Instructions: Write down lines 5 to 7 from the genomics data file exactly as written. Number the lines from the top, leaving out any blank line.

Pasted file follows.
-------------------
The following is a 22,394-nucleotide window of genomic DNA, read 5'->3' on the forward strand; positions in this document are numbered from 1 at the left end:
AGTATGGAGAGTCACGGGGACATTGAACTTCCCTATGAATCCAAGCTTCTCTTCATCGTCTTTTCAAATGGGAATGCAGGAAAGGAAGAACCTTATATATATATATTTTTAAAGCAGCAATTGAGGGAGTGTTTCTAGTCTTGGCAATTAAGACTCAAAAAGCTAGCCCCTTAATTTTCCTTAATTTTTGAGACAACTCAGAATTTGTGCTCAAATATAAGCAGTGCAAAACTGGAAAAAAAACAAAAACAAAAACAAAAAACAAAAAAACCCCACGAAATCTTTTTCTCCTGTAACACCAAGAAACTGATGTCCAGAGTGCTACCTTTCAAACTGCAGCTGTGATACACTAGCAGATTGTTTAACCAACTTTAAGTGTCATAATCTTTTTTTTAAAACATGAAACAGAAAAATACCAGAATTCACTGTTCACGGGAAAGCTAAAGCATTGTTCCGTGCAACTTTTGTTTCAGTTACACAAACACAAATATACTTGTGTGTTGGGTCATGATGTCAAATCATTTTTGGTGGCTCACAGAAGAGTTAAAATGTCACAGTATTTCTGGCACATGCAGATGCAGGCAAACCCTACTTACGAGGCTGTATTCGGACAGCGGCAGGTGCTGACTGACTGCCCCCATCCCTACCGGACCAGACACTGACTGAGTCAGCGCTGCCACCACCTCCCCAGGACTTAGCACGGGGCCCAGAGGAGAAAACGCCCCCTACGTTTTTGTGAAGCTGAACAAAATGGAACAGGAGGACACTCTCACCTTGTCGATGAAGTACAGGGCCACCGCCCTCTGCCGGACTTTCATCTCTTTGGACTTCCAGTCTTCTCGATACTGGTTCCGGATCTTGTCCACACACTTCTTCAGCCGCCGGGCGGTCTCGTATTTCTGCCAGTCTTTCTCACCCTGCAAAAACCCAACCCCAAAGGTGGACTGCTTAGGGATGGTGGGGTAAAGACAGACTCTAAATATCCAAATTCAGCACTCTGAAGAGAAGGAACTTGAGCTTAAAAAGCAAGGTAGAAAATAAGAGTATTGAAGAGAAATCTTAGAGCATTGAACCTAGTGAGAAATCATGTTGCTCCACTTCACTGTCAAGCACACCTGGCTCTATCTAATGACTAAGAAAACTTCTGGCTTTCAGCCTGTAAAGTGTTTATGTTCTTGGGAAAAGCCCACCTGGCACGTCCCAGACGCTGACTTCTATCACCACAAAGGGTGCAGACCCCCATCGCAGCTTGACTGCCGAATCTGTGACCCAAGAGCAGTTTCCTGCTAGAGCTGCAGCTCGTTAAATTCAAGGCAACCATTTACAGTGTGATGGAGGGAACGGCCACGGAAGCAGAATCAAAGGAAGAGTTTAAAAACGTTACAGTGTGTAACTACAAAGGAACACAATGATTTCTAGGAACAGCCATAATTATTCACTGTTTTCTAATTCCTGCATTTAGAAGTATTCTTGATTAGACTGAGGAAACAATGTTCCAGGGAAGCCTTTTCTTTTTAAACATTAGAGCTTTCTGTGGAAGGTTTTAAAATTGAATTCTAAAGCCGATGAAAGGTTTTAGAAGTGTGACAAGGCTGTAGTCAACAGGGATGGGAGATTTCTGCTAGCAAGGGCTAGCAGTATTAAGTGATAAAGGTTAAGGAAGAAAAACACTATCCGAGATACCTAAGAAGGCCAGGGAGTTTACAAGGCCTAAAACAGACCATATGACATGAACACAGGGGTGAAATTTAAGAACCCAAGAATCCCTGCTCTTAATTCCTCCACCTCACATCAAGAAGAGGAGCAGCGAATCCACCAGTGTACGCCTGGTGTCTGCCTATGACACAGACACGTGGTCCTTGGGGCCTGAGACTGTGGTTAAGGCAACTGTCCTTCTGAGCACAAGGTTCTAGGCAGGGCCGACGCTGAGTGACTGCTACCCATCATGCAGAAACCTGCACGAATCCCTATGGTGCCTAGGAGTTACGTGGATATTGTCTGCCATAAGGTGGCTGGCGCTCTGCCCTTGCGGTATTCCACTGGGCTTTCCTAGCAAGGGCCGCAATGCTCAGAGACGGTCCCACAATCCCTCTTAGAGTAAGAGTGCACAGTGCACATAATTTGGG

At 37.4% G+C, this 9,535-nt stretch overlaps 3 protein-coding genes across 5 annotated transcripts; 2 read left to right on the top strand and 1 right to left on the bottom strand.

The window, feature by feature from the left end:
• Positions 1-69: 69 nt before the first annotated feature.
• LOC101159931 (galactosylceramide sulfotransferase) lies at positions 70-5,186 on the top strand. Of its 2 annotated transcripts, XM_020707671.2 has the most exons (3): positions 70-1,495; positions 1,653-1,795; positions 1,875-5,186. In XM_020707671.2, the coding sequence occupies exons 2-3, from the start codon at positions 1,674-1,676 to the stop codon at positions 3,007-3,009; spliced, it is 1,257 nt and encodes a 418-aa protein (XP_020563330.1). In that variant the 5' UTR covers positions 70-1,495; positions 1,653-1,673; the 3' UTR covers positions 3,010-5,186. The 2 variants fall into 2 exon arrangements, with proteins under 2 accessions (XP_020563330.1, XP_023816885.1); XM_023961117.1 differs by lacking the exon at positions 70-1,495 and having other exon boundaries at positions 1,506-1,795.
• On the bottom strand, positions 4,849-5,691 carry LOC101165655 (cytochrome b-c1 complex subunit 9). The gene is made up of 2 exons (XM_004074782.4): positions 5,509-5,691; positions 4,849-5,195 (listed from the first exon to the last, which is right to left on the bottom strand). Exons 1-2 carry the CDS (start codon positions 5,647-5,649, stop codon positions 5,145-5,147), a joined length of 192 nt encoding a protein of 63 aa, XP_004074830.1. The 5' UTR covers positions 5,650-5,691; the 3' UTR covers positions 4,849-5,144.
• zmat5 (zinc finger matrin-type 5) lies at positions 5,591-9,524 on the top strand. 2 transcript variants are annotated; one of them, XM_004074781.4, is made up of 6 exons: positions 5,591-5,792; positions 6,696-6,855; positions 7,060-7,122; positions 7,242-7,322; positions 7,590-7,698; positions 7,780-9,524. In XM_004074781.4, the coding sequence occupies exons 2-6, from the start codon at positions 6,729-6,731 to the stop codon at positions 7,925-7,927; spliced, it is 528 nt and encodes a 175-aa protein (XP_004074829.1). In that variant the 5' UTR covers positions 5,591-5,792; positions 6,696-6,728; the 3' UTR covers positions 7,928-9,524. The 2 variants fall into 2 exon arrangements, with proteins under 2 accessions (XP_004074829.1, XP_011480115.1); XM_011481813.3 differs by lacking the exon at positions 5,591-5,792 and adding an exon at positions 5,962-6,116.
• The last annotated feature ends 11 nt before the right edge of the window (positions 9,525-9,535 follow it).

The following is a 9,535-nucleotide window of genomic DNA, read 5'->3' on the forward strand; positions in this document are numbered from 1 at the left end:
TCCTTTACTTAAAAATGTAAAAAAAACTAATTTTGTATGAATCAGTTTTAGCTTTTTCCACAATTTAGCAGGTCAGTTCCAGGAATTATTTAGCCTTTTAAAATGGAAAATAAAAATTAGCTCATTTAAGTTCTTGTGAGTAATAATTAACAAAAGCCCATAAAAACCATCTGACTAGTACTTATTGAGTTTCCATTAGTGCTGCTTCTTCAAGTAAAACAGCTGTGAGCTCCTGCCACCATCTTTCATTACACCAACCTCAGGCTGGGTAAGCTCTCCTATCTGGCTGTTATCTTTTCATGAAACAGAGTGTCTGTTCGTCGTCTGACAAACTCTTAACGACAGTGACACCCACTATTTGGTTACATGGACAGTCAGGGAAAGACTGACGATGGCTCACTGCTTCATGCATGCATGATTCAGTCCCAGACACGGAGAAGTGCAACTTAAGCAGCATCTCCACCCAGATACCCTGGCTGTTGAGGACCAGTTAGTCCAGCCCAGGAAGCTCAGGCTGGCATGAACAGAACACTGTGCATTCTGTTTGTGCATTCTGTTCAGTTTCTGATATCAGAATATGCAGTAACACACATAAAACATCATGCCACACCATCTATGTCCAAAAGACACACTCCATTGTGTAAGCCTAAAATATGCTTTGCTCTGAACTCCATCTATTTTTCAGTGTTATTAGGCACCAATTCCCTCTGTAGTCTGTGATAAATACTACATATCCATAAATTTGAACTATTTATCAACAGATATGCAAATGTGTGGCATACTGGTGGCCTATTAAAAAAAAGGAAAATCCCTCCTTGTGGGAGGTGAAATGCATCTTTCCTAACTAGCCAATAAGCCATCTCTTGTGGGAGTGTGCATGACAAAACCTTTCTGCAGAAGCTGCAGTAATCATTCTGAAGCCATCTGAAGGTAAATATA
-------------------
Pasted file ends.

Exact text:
• Positions 1-69: 69 nt before the first annotated feature.
• LOC101159931 (galactosylceramide sulfotransferase) lies at positions 70-5,186 on the top strand. Of its 2 annotated transcripts, XM_020707671.2 has the most exons (3): positions 70-1,495; positions 1,653-1,795; positions 1,875-5,186. In XM_020707671.2, the coding sequence occupies exons 2-3, from the start codon at positions 1,674-1,676 to the stop codon at positions 3,007-3,009; spliced, it is 1,257 nt and encodes a 418-aa protein (XP_020563330.1). In that variant the 5' UTR covers positions 70-1,495; positions 1,653-1,673; the 3' UTR covers positions 3,010-5,186. The 2 variants fall into 2 exon arrangements, with proteins under 2 accessions (XP_020563330.1, XP_023816885.1); XM_023961117.1 differs by lacking the exon at positions 70-1,495 and having other exon boundaries at positions 1,506-1,795.
• On the bottom strand, positions 4,849-5,691 carry LOC101165655 (cytochrome b-c1 complex subunit 9). The gene is made up of 2 exons (XM_004074782.4): positions 5,509-5,691; positions 4,849-5,195 (listed from the first exon to the last, which is right to left on the bottom strand). Exons 1-2 carry the CDS (start codon positions 5,647-5,649, stop codon positions 5,145-5,147), a joined length of 192 nt encoding a protein of 63 aa, XP_004074830.1. The 5' UTR covers positions 5,650-5,691; the 3' UTR covers positions 4,849-5,144.